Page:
How to Plant Peppers At Home
Have you ever wanted to plant peppers?
Planting peppers at home is a way to be in harmony with nature because you can do so without using chemicals in their cultivation. You’ll get good results as long as you respect some basic principles.
The first thing to keep in mind is the importance of reducing the risk of pests. This will be your main priority. In the same way, don’t forget that peppers need significant amounts of nutrients and heat.
Let’s take a closer look.
Materials you need to plant peppers at home
Since there’s a wide variety of bell pepper seeds that differ in size, pigmentation, and flavor, you can buy the type you like best to season and accompany your dishes.
Here’s what you need to grow them at home:
- Bell pepper seeds of your choice
- Seedbed substrate
- An electric sprouter (optional)
- A hoe
How to plant peppers at home
Peppers are a plant that’s sensitive to the cold and should be planted outdoors until well into spring. By waiting until this point, you decrease the risk of chilly winds eventually ruining your crop.
1. Get a heated seedbed
In places where the temperature’s below 80 degrees Fahrenheit, it’s advisable to use a heated seed sprouter. It should be placed inside your house, near a window that receives sun.
This will protect the bell pepper seeds from the cold and imitate the arrival of spring-like conditions. If you live in a warm area, then just use a conventional seedbed.
2. Start planting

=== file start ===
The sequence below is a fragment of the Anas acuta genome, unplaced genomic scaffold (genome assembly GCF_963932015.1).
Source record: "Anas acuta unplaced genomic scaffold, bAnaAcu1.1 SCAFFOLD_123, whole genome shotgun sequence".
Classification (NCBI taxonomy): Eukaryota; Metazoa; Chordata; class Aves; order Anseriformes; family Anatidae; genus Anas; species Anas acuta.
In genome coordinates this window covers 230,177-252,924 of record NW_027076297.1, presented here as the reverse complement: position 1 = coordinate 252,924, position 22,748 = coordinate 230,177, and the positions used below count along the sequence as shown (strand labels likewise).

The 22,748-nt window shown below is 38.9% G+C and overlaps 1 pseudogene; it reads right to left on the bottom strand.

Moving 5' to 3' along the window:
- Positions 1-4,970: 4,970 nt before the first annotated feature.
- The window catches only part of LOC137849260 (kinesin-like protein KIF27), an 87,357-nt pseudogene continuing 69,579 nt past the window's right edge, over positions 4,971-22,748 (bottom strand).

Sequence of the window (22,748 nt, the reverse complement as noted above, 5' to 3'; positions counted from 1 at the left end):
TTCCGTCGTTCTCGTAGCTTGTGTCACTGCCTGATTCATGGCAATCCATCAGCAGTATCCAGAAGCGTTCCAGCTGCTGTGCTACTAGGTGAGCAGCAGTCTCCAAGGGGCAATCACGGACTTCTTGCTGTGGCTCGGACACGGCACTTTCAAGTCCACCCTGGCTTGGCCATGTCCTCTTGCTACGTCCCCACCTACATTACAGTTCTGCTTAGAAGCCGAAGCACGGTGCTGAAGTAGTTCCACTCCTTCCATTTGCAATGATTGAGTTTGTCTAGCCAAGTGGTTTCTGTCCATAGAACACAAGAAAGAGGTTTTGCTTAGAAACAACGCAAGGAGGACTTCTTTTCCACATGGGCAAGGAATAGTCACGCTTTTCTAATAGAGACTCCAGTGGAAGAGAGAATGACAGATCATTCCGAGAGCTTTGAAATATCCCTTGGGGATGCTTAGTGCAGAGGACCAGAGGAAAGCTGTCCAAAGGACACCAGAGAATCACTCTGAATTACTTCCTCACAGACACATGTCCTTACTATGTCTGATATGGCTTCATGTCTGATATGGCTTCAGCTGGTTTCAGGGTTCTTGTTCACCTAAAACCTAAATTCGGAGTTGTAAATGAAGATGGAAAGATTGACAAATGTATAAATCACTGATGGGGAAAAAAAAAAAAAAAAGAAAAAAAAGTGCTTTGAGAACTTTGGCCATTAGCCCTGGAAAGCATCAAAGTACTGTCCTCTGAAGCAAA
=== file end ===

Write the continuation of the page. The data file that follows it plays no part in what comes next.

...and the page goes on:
Pour the substrate or fertilized soil in the seedbed and proceed to introduce 3 or 4 seeds at a depth of 2-3 millimeters per seedbed. Water with clean water until the plant germinates, and then choose only the most robust and largest sprouts.
Also, avoid placing the seeds too close together. Otherwise, you’ll encourage the development of weak plants that won’t thrive.
3. The sun’s the best ally
Between 8 and 20 days after sowing, you’ll see that the bell pepper seedlings begin to germinate. At this point, the sun’s rays and ventilation are imperative to obtaining good quality fruits. The bell pepper plant needs daily lighting.
When the first two leaves appear and the stalk begins to strengthen, it’s time to consider transplanting it to a good-sized pot or your garden plot, if you have one. Before this step, you should be sure to enrich the soil with compost.
If you choose a vegetable garden as your plant’s new home, make sure that the new soil for the bell pepper has a temperature of 64 degrees Fahrenheit. Otherwise, the bell pepper seedling may perish.
5. Leave space between your plants
Once your bell pepper plants have reached 6 inches or more in height, with 5 or 6 leaves on the stem, you should make sure that they’re 16 to 20 centimeters apart. This way, they’ll have enough space to develop. In the case you’re planting them in a pot, it’s best to plant one per plant.
6. Water with moderation
Excess water’s detrimental to many plants and peppers are no exception. This is because this vital liquid ends up rotting the root by producing asphyxia in compacted areas.
So, while it’s true that you must make sure that your plant’s kept moist, it’s also true that you must make sure that it has good drainage to avoid waterlogging.
7. Wait and then harvest
Once you’ve followed these steps, all you have to do is wait for the peppers to sprout and for them to be large enough and ripe enough to be harvested by hand.
Physicochemical conditions and tips for planting peppers at home